Musahar children are enrolled in schools but only a few go to classesOfficials say despite annual enrolment campaign and mid-day meal programme, children from the Musahar community are not regular to school.
School enrolment drive and mid-day meal programme have failed to produce desired results in Rautahat’s Chandrapur Municipality.
Many children, mostly from the Musahar community in Chandrapur, continue to remain out of school, according to officials.
There are 100 children of schoolgoing age at a Musahar settlement in Chetnagar village. Only a few of them go to school, even though they were admitted in Pancha Basic School during the enrolment drive for the current academic season.
“Less than 10 percent of Musahar children come to school. I visit the Musahar settlement almost every day and request the parents to send their children to school, but they never listen,” said Gagan Dev Yadav, the school headmaster.
Bhagawat Chaudhary, one of the teachers at the school, said a few Musahar children come to school and that too irregularly.
“They are usually present on Fridays, and that is because the school serves eggs as mid-day meal,” Chaudhary said. “The mid-day meal programme has failed to attract children, particularly from the impoverished communities like Musahar.”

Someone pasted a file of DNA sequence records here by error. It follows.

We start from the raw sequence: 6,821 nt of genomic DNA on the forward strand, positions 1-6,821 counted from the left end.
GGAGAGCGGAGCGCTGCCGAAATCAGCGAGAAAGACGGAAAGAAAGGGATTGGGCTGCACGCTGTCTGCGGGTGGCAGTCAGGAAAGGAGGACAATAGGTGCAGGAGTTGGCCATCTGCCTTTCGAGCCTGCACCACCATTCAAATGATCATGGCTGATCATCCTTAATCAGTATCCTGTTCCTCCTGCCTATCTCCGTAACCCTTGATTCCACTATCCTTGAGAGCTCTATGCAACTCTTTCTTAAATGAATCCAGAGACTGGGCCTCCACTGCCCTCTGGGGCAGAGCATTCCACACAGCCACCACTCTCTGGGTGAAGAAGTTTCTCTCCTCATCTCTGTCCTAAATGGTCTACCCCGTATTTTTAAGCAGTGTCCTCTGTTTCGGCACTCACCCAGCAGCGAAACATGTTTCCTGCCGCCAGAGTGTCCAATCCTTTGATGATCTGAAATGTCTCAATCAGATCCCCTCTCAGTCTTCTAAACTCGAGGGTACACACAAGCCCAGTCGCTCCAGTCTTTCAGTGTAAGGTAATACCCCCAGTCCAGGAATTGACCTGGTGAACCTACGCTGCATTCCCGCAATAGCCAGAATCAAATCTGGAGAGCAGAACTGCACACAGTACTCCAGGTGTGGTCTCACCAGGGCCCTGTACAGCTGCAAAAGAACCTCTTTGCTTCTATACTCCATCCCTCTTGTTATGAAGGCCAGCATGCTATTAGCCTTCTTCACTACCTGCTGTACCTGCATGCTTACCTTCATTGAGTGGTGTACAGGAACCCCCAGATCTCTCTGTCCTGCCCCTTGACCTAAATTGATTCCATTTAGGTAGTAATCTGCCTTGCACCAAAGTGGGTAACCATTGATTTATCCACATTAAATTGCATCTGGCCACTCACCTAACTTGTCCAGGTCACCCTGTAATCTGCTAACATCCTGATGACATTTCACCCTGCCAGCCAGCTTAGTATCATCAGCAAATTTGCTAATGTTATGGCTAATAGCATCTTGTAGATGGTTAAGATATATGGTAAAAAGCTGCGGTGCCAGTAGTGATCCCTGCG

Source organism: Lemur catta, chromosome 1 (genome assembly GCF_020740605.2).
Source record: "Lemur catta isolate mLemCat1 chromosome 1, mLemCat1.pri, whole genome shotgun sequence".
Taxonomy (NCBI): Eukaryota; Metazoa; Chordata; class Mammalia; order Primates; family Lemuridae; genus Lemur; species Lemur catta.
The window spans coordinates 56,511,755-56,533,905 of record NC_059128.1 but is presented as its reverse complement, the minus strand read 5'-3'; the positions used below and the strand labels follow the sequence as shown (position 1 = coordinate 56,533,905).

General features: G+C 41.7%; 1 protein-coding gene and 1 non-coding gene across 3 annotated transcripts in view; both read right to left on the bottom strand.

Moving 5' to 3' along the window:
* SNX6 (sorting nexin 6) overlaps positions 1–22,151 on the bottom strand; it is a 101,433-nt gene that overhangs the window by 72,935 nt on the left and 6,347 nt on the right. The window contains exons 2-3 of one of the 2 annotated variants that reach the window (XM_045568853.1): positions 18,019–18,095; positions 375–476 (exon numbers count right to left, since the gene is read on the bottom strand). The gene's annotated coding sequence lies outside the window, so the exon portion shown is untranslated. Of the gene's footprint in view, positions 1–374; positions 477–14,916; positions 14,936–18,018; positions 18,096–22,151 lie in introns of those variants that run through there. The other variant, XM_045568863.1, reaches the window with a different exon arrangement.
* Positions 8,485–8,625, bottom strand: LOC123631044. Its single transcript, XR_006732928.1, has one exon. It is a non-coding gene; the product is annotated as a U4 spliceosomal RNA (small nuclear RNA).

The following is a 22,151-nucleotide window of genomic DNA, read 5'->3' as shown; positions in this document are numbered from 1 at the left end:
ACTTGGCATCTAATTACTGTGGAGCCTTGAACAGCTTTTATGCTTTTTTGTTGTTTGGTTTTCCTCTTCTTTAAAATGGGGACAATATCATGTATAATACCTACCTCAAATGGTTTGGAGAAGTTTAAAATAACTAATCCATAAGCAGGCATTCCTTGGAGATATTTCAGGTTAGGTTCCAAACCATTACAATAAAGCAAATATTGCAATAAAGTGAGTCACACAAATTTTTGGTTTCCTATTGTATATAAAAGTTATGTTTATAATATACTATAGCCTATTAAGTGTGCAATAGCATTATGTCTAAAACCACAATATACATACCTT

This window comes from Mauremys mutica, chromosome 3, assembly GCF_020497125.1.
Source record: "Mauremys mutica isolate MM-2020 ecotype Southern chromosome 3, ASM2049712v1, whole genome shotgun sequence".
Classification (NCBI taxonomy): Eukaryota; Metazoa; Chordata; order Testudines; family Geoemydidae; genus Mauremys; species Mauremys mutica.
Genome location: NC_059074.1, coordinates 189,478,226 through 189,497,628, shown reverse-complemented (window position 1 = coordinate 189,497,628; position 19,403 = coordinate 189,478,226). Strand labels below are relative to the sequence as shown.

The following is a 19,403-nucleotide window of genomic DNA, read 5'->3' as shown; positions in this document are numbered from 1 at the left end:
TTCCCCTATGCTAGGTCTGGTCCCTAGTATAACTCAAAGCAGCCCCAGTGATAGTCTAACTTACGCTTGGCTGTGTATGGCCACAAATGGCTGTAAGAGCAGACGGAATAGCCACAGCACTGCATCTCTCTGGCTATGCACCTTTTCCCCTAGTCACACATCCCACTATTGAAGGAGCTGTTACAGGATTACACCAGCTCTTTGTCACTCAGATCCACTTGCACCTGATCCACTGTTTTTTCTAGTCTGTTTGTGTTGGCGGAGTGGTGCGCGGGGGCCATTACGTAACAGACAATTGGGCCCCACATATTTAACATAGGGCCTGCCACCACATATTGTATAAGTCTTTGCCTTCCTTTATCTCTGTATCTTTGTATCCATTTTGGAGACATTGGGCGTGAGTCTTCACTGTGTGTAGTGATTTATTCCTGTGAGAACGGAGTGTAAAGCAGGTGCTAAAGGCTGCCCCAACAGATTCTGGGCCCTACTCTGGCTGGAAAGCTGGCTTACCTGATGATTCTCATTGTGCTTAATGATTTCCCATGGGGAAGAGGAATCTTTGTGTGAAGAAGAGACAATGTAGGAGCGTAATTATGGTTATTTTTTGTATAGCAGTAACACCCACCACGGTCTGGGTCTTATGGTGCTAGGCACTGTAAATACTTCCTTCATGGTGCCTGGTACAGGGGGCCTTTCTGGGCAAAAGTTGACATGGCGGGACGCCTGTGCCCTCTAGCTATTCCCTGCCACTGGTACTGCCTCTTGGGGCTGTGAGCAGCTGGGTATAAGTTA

Dev Prasad Timilsina, an MP elected from Rautahat, said when he visited the Musahar settlement on a school day a few days earlier, he saw many children playing on the streets.
“When I advised the parents of these children to send their kids to school, they offered me a vague assurance,” Timilsina said.
Bhutani Devi Musahar has five children aged between 5 and 14. All five of them were enrolled in school, but they rarely attend their classes.
“We have to work as daily wage workers to manage food. How can we educate our children?” said Bhutani. “We cannot afford stationeries and school supplies to send our children to school.”
In Padahariya village of Chandrapur, 12 Musahar children were admitted at local Janapriya Basic School in the current academic year. But only two to three students are regulars in their classes.
“I frequently visit the Musahar settlement and request them to send their children to school. The children come to school for a few days. And then they stop,” said Birendra Prasad, the school headmaster.
Anup Majhi, a leader of the Musahar community, said that poverty was the main hurdle for the Musahar people to send their children for education. According to him, only 635 of 3,800 Musahar children in Rautahat go to school.
Dipendra Mandal, chief of the education unit at the municipal office, said they were working on a policy to ensure that all children are included in the school system.
“We plan to address the problem starting from the upcoming academic session,” he said.